Constant Mct8 expression in combination with decreasing protein levels might be contradictory, but this kind of asymmetry between MCT8 mRNA and protein levels was previously reported in liver and kidney as well (Silvestri et al., 2008). In the study by Silvestri et al. (2008), Mct8 mRNA of 24M mice exceeded the levels of younger age groups by about 52%, while MCT8 protein levels decreased. In the kidney no age-dependent changes in MCT8 protein levels were observed, but mRNA levels decreased in old animals. Taken together, Mct8 mRNA expression and protein turnover seems to follow a non-linear pattern in diverse tissues. In the retina, excessive TH signaling was reported to have deleterious effects on photoreceptor viability (Ng et al., 2010; Ma et al., 2014), hence downregulation of MCT8 protein levels could be interpreted as a post-transcriptional mechanism to avoid oversupply of TH sensitive photoreceptor cells. A similar protective mechanism was reported for the TH inactivating enzyme D3 in the embryonic mouse retina. D3 deletion leads to neonatal degeneration of immature cones, while additional Thrβ2 deletion prevents early cone loss, suggesting that D3 has a protective function in the immature retina by inhibiting TH signaling via THRβ2 (Ng et al., 2010). However, D3 mRNA levels and activity decline rapidly after birth, suggesting that TH signaling contributes to postnatal processes involved in retinal maturation. These processes include differentiation and cell fate determination of retinal precursor cells, axonal growth, M/L-opsin expression, vascularization, and synaptogenesis to form the plexiform layers (Sharma et al., 2003; Dorrell et al., 2004; Banday et al., 2014). In the brain, axonal growth and synaptogenesis are dependent on proper postnatal TH supply, and impaired TH signaling leads to drastically decreased neuronal connectivity (Horn and Heuer, 2010). In the mammalian brain as well as in the retina, many first and second order TH responsive gene products are involved in neuronal maturation, function, and plasticity, such as laminins involved in astrocyte migration and vascularization (Farwell and Dubord-Tomasetti, 1999; Gnanaguru et al., 2013), the neurotrophins BDNF and NT-3 (Giordano et al., 1992; Bennett et al., 1999; Sui et al., 2010), or Reelin involved in patterning of synaptic connectivity (Rice et al., 2001; Sui et al., 2010). Moreover, T3 is required to inhibit S-opsin expression and activate M/L-opsin expression (Roberts et al., 2006; Glaschke et al., 2011) which shows a peak at P21 and is still expressed at high levels in adulthood (Dorrell et al., 2004). TH can even promote angiogenesis by upregulating several pro-angiogenic factors, such as vascular endothelial growth factor (VEGF), basic fibroblast growth factor (bFGF) and angiopoietin 1 (Davis et al., 2009; Savinova et al., 2011). VEGF is produced in RPE cells and has its peak expression in the mouse retina at P21, which overlaps with vascularization processes (Dorrell et al., 2004; Strauss, 2005). Interestingly, T3 signaling leads to an upregulation of angiopoietin 1, while the antagonistic angiopoietin 2 is downregulated (Savinova et al., 2011). T4 was also shown to initiate angiogenesis via a non-genomic signaling pathway (Liu et al., 2014). These pro-angiogenic effects could also play a role in retinal degenerative diseases. For instance, human patients with high T4 levels have a higher risk to develop an age-related macular degeneration via an unknown mechanism, while elevated T3 levels had no effect on its prevalence (Chaker et al., 2015). Interestingly, one form of age-related macular degeneration is characterized by choroidal neovascularization, which could be attributed to T4 induced angiogenesis. Accordingly, T4 induced neovascularization could be addressed to investigate the pathology of age-related macular degeneration in future studies.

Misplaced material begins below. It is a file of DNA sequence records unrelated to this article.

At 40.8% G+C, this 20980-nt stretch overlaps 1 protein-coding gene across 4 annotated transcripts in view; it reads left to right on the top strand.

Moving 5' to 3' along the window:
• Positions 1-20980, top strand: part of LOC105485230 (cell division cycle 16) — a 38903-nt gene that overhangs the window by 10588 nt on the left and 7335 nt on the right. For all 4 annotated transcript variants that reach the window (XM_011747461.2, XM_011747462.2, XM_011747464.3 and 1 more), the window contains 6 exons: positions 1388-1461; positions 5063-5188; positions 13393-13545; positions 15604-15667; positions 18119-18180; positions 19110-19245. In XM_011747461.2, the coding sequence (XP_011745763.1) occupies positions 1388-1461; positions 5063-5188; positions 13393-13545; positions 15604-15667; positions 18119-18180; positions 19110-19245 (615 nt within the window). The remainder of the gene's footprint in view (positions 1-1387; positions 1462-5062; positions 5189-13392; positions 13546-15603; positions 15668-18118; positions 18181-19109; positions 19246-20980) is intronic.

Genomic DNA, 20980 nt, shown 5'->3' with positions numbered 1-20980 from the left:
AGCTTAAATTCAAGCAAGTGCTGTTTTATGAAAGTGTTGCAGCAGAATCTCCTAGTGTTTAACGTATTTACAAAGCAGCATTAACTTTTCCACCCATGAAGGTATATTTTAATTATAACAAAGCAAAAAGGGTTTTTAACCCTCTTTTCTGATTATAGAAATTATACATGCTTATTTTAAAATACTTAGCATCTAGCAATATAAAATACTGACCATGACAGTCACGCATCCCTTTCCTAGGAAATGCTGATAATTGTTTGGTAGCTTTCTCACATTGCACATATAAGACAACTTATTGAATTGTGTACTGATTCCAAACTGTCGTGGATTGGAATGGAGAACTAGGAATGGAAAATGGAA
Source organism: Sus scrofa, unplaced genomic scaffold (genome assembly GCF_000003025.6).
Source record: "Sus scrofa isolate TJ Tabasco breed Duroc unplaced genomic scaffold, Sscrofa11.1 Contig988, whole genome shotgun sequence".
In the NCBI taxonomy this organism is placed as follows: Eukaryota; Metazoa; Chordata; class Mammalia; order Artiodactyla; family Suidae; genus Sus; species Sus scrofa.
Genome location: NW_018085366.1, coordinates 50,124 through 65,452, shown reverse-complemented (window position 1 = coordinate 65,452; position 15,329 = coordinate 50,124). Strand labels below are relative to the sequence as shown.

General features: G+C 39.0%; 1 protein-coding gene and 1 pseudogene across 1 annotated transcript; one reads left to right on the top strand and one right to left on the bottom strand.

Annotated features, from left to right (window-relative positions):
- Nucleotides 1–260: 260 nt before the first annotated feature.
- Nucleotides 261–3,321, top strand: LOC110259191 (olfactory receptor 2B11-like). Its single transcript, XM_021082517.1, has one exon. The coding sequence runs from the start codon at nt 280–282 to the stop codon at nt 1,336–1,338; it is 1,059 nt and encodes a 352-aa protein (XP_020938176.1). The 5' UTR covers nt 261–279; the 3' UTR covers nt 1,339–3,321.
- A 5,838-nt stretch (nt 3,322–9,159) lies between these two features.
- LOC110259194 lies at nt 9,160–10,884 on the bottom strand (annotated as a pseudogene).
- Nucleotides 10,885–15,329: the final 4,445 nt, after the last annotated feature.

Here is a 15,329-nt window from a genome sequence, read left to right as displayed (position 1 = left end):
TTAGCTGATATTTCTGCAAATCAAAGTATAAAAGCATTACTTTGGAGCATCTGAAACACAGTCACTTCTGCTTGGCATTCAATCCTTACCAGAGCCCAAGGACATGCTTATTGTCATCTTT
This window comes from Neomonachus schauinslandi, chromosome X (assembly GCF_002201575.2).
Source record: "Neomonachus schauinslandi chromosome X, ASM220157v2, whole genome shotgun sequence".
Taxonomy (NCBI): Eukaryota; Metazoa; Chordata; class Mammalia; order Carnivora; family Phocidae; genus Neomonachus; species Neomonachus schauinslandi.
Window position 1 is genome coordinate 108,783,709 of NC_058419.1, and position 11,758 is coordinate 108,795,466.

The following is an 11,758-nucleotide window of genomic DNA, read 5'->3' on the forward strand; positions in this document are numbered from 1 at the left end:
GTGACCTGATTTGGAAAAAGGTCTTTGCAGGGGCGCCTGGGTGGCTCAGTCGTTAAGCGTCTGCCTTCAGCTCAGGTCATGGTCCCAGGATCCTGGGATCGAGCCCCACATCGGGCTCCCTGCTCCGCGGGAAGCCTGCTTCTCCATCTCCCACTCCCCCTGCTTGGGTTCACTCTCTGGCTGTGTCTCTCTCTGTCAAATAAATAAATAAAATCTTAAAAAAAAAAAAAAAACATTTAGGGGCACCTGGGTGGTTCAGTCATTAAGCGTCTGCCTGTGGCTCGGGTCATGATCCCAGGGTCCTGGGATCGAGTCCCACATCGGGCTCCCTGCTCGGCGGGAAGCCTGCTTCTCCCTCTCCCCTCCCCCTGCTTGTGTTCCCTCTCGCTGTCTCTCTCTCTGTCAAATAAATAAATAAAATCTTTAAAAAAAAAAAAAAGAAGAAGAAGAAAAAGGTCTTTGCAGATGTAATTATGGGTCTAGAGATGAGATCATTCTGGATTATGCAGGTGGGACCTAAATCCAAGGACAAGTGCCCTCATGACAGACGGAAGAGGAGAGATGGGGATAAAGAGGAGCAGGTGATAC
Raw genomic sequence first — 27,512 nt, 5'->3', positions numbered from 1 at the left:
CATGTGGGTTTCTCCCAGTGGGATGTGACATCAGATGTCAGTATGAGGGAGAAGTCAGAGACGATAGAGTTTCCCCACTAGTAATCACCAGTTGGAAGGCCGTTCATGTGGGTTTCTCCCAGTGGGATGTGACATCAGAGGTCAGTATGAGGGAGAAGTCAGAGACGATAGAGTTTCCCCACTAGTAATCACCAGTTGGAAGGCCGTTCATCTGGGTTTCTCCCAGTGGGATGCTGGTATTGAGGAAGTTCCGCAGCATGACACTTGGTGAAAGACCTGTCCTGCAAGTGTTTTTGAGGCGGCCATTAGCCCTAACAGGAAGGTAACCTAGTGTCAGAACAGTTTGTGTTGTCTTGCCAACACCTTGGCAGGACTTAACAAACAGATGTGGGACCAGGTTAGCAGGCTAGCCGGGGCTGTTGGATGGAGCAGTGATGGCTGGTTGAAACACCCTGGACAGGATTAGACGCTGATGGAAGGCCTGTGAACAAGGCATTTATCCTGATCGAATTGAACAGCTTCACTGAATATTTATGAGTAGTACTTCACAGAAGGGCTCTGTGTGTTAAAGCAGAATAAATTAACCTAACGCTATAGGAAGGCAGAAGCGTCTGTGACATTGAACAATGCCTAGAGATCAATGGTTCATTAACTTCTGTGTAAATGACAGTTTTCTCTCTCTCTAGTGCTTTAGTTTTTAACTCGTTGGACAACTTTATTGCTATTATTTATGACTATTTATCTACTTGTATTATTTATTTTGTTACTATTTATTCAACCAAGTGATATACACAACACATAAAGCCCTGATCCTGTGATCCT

MCT8, as a high affinity TH transporter, could thus be a crucial regulator of TH supply in the first postnatal weeks where many TH dependent processes are upregulated. To avoid degenerative effects in the retina associated with TH oversupply (e.g., excessive choroidal neovascularization), the age-dependent decrease of MCT8 protein levels could represent a protective mechanism.